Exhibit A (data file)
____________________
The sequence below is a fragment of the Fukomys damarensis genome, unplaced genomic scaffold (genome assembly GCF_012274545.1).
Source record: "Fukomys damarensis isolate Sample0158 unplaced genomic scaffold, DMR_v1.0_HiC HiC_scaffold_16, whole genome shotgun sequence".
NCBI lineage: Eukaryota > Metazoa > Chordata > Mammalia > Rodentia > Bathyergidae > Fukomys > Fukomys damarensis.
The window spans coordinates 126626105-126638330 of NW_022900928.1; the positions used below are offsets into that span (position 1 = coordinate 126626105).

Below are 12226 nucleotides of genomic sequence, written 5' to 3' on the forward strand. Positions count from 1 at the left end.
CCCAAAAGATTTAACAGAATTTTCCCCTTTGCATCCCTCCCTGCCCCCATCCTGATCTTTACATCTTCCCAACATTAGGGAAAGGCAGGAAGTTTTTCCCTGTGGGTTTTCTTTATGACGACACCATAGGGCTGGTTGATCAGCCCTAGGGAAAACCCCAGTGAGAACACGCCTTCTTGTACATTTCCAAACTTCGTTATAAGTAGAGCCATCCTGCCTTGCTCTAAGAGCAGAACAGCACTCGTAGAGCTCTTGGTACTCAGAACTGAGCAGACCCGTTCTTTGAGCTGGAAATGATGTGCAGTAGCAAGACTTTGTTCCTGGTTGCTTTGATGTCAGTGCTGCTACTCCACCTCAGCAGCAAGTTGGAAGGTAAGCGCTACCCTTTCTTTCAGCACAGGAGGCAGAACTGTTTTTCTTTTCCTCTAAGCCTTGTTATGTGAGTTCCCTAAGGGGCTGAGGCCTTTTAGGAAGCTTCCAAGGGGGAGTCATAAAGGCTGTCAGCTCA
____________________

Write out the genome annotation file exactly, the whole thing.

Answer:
The sequence below is a fragment of the Fukomys damarensis genome, unplaced genomic scaffold (genome assembly GCF_012274545.1).
Source record: "Fukomys damarensis isolate Sample0158 unplaced genomic scaffold, DMR_v1.0_HiC HiC_scaffold_16, whole genome shotgun sequence".
NCBI lineage: Eukaryota > Metazoa > Chordata > Mammalia > Rodentia > Bathyergidae > Fukomys > Fukomys damarensis.
The window spans coordinates 126626105-126638330 of NW_022900928.1; the positions used below are offsets into that span (position 1 = coordinate 126626105).

Below are 12226 nucleotides of genomic sequence, written 5' to 3' on the forward strand. Positions count from 1 at the left end.
CCCAAAAGATTTAACAGAATTTTCCCCTTTGCATCCCTCCCTGCCCCCATCCTGATCTTTACATCTTCCCAACATTAGGGAAAGGCAGGAAGTTTTTCCCTGTGGGTTTTCTTTATGACGACACCATAGGGCTGGTTGATCAGCCCTAGGGAAAACCCCAGTGAGAACACGCCTTCTTGTACATTTCCAAACTTCGTTATAAGTAGAGCCATCCTGCCTTGCTCTAAGAGCAGAACAGCACTCGTAGAGCTCTTGGTACTCAGAACTGAGCAGACCCGTTCTTTGAGCTGGAAATGATGTGCAGTAGCAAGACTTTGTTCCTGGTTGCTTTGATGTCAGTGCTGCTACTCCACCTCAGCAGCAAGTTGGAAGGTAAGCGCTACCCTTTCTTTCAGCACAGGAGGCAGAACTGTTTTTCTTTTCCTCTAAGCCTTGTTATGTGAGTTCCCTAAGGGGCTGAGGCCTTTTAGGAAGCTTCCAAGGGGGAGTCATAAAGGCTGTCAGCTCA